Understanding and maintaining your mental health is a life-long process that is essential to health and well being. Explore below to find videos, articles, activities, apps, and more to empower students K-12 to take charge of their own mental health.

NEW: Our Mental Health Mini Lessons were created with middle and high school students in mind. These short, 7-10 minute video lessons also benefit caregivers and educators looking to support their students and other young people understand common mental health topics.

Mental Health Mini Lessons

Angela's story: Why is mental health education and advocacy important?

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Featured resource: Have a few minutes to spare? This video series teaches a set of mental health skills that will help now and for the rest of your life. Videos are available for high school students, middle school students, and elementary school students. Optional skill sheets and activity sheets accompany each video.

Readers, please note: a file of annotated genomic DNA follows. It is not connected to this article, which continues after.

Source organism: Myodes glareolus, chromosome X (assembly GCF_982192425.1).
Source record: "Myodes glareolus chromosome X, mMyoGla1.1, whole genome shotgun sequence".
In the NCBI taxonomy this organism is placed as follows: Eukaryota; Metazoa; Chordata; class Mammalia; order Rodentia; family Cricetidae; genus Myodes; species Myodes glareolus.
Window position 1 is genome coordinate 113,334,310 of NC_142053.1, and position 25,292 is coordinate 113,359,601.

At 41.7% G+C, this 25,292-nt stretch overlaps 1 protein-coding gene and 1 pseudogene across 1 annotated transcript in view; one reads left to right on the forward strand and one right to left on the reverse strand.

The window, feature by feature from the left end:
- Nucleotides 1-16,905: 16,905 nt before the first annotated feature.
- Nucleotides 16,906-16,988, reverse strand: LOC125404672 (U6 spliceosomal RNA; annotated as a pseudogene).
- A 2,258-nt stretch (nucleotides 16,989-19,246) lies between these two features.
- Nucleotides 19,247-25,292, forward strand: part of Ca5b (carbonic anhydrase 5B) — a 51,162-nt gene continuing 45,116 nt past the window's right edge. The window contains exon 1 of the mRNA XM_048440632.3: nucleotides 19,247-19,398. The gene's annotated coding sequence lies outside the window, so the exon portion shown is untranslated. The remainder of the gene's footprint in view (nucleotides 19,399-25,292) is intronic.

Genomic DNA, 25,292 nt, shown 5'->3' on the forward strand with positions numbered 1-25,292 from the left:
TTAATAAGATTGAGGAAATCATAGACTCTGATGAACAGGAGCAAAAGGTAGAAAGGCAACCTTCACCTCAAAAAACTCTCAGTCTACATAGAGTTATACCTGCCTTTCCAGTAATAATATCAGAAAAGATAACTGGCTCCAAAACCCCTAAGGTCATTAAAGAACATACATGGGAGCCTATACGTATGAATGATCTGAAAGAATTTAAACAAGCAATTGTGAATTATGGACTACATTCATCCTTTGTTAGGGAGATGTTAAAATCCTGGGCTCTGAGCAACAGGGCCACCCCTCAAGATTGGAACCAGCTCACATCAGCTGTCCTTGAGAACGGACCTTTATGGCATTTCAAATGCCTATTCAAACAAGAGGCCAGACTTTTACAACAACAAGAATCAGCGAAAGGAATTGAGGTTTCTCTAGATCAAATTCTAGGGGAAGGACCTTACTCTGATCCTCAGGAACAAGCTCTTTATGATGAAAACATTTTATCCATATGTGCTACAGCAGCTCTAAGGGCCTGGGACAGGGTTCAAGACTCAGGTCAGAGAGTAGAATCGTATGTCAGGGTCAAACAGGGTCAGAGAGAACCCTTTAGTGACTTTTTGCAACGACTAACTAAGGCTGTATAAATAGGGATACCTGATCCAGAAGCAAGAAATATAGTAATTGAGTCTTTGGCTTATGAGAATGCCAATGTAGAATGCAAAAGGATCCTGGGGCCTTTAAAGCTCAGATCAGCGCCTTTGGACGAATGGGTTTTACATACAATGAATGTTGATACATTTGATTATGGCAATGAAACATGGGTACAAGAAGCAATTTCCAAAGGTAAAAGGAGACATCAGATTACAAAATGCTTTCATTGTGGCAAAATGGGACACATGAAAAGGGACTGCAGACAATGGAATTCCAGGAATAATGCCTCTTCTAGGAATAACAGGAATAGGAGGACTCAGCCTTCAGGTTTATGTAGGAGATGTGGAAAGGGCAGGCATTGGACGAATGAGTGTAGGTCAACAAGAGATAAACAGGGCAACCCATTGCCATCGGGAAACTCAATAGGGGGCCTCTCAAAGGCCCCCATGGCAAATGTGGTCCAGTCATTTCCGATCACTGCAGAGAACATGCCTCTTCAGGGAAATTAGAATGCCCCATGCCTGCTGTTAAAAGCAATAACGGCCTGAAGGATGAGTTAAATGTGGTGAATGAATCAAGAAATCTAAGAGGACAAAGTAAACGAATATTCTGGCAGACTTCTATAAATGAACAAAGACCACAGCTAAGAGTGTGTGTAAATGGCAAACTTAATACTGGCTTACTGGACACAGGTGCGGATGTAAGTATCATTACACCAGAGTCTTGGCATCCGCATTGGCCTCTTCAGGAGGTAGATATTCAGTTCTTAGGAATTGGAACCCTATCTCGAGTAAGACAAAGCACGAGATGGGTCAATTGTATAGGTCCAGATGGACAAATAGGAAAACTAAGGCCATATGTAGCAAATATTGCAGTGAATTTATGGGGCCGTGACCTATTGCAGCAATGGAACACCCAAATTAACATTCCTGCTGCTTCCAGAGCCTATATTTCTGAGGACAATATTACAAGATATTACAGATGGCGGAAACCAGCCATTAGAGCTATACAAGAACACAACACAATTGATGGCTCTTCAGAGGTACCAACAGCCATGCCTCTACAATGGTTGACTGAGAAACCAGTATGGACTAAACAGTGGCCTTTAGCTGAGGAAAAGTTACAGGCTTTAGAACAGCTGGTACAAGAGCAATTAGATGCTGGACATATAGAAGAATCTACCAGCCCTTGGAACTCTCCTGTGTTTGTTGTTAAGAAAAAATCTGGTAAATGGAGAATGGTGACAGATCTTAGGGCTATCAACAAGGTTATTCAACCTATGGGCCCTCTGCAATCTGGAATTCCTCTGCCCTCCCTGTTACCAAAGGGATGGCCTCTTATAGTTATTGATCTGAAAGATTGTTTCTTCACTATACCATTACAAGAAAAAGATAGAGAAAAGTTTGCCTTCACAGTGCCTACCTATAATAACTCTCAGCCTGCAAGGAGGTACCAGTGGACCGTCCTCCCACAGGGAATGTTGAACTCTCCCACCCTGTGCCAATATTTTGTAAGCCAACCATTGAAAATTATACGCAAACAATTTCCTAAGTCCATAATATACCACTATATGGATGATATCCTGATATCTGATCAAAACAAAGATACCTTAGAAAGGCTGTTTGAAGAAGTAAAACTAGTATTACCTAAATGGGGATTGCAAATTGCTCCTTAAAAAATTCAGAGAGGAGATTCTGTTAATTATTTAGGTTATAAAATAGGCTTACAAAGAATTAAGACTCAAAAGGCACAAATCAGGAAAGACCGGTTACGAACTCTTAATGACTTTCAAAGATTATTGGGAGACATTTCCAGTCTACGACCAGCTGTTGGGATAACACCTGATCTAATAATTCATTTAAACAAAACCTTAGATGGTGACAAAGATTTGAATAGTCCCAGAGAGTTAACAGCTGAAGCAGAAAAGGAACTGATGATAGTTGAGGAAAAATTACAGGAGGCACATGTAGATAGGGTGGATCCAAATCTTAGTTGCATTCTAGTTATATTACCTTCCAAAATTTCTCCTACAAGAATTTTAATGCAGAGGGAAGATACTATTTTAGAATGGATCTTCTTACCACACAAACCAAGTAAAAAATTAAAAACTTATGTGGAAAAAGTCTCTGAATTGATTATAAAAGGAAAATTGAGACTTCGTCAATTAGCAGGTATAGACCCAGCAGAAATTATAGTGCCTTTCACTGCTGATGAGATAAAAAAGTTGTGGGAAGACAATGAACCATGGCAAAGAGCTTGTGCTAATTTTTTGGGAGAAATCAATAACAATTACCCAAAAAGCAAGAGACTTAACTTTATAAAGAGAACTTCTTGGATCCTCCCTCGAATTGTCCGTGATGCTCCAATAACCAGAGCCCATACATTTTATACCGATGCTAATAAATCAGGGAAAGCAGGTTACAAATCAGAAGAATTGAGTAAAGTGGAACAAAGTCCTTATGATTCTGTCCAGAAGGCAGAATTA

Learn more about mental health resources and services near you at Network of Care Massachusetts, which also features a resource library. To talk to a live person about how to find resources or support near you, call 211 or text C2T to 741741.

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We'd love your feedback: Please let us know what you think about these mental health education resources or suggest a resource you'd like to see included. Email us with your comments, suggestions, or questions.

For educators, counselors and school professionals

The majority of children and adolescents experience positive mental health and it's a normal part of development for them to experience a wide range of emotions. However, a significant and growing number of youth experience mental health issues that interfere with their academic performance, social development, and health. Helping to mitigate the effects of significant stress and trauma on youth requires a community-wide approach. Educating young people about their own mental health and wellness is a critical first step. More resources are available for educators, counselors, and other school professionals from the Massachusetts School Mental Health Consortium (MSMHC) and Classroom WISE, as well as from the BIRCh Project.